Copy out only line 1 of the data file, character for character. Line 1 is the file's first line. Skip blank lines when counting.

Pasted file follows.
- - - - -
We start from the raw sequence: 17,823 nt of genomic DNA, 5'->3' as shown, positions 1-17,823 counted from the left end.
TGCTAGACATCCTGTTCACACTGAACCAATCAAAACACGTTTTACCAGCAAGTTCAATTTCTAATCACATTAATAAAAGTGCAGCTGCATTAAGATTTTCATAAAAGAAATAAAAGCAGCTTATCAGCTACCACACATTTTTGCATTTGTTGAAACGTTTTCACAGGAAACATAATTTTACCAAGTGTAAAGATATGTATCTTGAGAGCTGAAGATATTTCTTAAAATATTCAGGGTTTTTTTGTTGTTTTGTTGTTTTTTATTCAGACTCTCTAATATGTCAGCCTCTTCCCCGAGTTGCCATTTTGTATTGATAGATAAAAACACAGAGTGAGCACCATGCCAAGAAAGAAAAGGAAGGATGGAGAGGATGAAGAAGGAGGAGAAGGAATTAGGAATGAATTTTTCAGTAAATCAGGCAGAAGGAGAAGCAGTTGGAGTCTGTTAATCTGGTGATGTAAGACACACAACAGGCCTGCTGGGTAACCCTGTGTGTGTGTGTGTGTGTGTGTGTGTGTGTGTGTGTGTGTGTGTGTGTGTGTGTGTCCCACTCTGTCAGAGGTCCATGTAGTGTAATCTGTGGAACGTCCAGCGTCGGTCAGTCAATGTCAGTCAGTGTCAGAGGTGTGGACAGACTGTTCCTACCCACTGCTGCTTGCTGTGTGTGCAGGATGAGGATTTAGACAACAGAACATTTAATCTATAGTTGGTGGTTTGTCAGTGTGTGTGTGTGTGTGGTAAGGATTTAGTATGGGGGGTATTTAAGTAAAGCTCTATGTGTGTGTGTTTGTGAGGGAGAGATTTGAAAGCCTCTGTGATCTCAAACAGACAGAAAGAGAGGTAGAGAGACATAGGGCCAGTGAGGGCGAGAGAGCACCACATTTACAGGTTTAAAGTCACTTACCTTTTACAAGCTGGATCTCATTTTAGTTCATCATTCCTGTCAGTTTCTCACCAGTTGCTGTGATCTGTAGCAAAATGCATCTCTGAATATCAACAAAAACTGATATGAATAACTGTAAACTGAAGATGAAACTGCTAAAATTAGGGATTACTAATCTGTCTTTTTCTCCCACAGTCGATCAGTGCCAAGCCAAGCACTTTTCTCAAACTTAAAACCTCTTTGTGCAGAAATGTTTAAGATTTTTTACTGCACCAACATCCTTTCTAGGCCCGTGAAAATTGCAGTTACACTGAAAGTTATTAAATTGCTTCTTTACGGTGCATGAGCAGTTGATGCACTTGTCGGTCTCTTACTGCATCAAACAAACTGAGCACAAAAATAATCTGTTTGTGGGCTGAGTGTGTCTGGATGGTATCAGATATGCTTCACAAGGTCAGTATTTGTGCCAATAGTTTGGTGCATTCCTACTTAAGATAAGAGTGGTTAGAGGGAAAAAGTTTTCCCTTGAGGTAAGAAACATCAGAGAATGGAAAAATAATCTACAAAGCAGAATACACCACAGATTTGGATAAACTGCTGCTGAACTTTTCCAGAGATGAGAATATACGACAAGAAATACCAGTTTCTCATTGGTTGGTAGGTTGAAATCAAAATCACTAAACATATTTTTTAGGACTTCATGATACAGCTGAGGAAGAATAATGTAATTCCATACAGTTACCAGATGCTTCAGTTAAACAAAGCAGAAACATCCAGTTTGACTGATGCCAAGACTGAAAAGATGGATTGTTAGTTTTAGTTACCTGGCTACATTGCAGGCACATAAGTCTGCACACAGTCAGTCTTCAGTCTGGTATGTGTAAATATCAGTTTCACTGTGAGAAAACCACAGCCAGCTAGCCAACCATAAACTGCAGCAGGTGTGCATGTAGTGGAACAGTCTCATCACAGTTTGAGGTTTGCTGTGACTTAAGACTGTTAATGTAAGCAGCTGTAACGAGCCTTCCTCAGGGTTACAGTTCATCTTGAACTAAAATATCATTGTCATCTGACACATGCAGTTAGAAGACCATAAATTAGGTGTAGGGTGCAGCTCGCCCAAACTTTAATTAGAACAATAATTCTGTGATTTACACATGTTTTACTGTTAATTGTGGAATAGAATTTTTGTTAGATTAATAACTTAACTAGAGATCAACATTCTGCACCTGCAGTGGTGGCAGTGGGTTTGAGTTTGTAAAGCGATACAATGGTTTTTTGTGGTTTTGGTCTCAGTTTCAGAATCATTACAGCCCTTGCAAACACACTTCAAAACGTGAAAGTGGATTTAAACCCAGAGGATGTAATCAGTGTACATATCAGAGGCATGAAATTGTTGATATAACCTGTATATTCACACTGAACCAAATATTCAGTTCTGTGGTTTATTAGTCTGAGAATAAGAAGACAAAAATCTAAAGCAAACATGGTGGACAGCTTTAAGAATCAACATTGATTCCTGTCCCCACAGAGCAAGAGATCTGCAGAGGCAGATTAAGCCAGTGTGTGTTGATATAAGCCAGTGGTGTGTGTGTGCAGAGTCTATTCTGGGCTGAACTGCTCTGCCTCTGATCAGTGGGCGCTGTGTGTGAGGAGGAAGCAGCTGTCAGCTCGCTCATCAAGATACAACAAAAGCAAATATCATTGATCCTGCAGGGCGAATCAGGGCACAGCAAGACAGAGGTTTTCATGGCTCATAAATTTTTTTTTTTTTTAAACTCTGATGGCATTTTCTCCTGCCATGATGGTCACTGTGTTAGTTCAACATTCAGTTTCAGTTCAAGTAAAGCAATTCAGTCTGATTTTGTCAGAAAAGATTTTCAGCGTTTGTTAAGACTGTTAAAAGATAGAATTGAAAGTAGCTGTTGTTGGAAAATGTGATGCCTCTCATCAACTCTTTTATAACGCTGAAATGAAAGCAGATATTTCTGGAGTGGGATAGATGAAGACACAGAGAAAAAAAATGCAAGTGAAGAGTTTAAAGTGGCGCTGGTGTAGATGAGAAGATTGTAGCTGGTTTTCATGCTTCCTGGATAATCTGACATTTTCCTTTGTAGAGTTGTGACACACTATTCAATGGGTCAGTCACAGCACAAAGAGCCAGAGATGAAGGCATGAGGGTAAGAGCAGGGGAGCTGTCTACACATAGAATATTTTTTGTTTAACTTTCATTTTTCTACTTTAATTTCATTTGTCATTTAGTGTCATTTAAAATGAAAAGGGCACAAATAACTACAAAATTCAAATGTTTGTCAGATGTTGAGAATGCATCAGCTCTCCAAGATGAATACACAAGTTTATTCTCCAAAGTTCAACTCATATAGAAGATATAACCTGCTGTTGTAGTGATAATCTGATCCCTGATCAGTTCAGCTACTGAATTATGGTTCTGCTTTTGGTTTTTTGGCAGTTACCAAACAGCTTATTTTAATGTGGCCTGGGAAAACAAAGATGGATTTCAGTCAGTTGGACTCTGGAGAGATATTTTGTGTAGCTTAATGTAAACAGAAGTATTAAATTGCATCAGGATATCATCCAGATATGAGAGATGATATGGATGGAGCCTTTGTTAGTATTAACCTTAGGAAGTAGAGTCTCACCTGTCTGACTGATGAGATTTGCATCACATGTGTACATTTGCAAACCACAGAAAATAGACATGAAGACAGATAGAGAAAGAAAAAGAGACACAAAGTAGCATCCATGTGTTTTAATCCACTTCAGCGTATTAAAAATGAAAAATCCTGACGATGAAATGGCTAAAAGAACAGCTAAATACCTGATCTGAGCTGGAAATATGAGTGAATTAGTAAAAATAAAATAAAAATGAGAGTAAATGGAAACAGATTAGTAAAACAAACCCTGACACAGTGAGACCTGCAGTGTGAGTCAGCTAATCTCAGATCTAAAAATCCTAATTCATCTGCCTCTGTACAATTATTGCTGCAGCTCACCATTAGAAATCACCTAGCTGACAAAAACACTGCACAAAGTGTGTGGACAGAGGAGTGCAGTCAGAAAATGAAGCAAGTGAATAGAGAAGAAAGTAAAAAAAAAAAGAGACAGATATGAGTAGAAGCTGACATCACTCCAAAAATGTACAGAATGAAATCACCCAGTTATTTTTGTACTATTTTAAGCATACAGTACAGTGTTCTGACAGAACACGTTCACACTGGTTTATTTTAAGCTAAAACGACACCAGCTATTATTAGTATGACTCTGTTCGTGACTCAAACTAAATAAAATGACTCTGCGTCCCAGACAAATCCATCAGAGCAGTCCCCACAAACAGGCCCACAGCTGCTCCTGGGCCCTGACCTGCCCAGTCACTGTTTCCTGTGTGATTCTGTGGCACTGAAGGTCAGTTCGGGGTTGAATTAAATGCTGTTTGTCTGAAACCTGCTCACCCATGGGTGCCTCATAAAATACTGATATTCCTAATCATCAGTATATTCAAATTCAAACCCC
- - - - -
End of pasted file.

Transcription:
We start from the raw sequence: 17,823 nt of genomic DNA, 5'->3' as shown, positions 1-17,823 counted from the left end.